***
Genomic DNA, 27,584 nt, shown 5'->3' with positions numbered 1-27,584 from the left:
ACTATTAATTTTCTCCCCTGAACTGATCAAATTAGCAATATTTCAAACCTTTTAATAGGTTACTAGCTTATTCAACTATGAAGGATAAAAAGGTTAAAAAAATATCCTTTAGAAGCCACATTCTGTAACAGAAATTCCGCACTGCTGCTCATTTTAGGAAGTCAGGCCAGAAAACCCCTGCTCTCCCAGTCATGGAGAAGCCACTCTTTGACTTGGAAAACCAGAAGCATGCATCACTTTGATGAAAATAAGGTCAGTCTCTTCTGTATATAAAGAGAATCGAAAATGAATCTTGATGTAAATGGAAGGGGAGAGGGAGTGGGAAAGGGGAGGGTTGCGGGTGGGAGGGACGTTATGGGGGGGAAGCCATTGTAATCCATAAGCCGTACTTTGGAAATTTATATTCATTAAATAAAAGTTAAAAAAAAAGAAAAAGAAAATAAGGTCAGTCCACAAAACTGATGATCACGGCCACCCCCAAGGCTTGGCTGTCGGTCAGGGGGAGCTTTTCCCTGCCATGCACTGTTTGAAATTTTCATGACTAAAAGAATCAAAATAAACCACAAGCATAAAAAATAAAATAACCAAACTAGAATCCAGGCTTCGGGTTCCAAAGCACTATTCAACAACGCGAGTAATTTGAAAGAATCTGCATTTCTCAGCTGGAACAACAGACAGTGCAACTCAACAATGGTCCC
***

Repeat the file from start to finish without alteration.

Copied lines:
Genomic DNA, 27,584 nt, shown 5'->3' with positions numbered 1-27,584 from the left:
ACTATTAATTTTCTCCCCTGAACTGATCAAATTAGCAATATTTCAAACCTTTTAATAGGTTACTAGCTTATTCAACTATGAAGGATAAAAAGGTTAAAAAAATATCCTTTAGAAGCCACATTCTGTAACAGAAATTCCGCACTGCTGCTCATTTTAGGAAGTCAGGCCAGAAAACCCCTGCTCTCCCAGTCATGGAGAAGCCACTCTTTGACTTGGAAAACCAGAAGCATGCATCACTTTGATGAAAATAAGGTCAGTCTCTTCTGTATATAAAGAGAATCGAAAATGAATCTTGATGTAAATGGAAGGGGAGAGGGAGTGGGAAAGGGGAGGGTTGCGGGTGGGAGGGACGTTATGGGGGGGAAGCCATTGTAATCCATAAGCCGTACTTTGGAAATTTATATTCATTAAATAAAAGTTAAAAAAAAAGAAAAAGAAAATAAGGTCAGTCCACAAAACTGATGATCACGGCCACCCCCAAGGCTTGGCTGTCGGTCAGGGGGAGCTTTTCCCTGCCATGCACTGTTTGAAATTTTCATGACTAAAAGAATCAAAATAAACCACAAGCATAAAAAATAAAATAACCAAACTAGAATCCAGGCTTCGGGTTCCAAAGCACTATTCAACAACGCGAGTAATTTGAAAGAATCTGCATTTCTCAGCTGGAACAACAGACAGTGCAACTCAACAATGGTCCC